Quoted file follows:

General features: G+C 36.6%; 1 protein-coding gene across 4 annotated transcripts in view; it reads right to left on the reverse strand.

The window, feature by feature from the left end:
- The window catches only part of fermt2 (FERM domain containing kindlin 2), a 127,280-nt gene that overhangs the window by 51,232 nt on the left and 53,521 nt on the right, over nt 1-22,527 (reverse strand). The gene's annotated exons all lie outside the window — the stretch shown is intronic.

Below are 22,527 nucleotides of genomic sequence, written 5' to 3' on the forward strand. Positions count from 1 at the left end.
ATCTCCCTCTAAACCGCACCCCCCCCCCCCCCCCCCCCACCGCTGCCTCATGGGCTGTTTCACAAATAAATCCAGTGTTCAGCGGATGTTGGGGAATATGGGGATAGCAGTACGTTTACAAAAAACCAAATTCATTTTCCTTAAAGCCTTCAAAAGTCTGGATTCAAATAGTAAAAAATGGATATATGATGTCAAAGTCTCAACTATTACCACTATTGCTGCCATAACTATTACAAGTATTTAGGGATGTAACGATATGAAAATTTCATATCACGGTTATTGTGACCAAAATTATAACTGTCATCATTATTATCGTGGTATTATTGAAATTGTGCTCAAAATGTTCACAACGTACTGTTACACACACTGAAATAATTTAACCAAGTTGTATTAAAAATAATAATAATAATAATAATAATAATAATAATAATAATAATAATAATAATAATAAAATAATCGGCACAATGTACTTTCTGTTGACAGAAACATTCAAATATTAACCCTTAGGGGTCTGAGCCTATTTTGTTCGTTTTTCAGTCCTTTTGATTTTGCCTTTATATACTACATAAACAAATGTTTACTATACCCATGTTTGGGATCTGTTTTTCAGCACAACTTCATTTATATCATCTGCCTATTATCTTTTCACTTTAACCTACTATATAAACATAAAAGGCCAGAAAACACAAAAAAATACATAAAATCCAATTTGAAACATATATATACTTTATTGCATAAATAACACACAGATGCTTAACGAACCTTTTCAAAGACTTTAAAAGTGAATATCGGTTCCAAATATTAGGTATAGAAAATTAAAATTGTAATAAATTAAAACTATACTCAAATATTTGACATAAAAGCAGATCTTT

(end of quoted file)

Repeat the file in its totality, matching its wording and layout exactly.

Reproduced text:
General features: G+C 36.6%; 1 protein-coding gene across 4 annotated transcripts in view; it reads right to left on the reverse strand.

The window, feature by feature from the left end:
- The window catches only part of fermt2 (FERM domain containing kindlin 2), a 127,280-nt gene that overhangs the window by 51,232 nt on the left and 53,521 nt on the right, over nt 1-22,527 (reverse strand). The gene's annotated exons all lie outside the window — the stretch shown is intronic.

Below are 22,527 nucleotides of genomic sequence, written 5' to 3' on the forward strand. Positions count from 1 at the left end.
ATCTCCCTCTAAACCGCACCCCCCCCCCCCCCCCCCCCACCGCTGCCTCATGGGCTGTTTCACAAATAAATCCAGTGTTCAGCGGATGTTGGGGAATATGGGGATAGCAGTACGTTTACAAAAAACCAAATTCATTTTCCTTAAAGCCTTCAAAAGTCTGGATTCAAATAGTAAAAAATGGATATATGATGTCAAAGTCTCAACTATTACCACTATTGCTGCCATAACTATTACAAGTATTTAGGGATGTAACGATATGAAAATTTCATATCACGGTTATTGTGACCAAAATTATAACTGTCATCATTATTATCGTGGTATTATTGAAATTGTGCTCAAAATGTTCACAACGTACTGTTACACACACTGAAATAATTTAACCAAGTTGTATTAAAAATAATAATAATAATAATAATAATAATAATAATAATAATAATAATAATAATAATAAAATAATCGGCACAATGTACTTTCTGTTGACAGAAACATTCAAATATTAACCCTTAGGGGTCTGAGCCTATTTTGTTCGTTTTTCAGTCCTTTTGATTTTGCCTTTATATACTACATAAACAAATGTTTACTATACCCATGTTTGGGATCTGTTTTTCAGCACAACTTCATTTATATCATCTGCCTATTATCTTTTCACTTTAACCTACTATATAAACATAAAAGGCCAGAAAACACAAAAAAATACATAAAATCCAATTTGAAACATATATATACTTTATTGCATAAATAACACACAGATGCTTAACGAACCTTTTCAAAGACTTTAAAAGTGAATATCGGTTCCAAATATTAGGTATAGAAAATTAAAATTGTAATAAATTAAAACTATACTCAAATATTTGACATAAAAGCAGATCTTT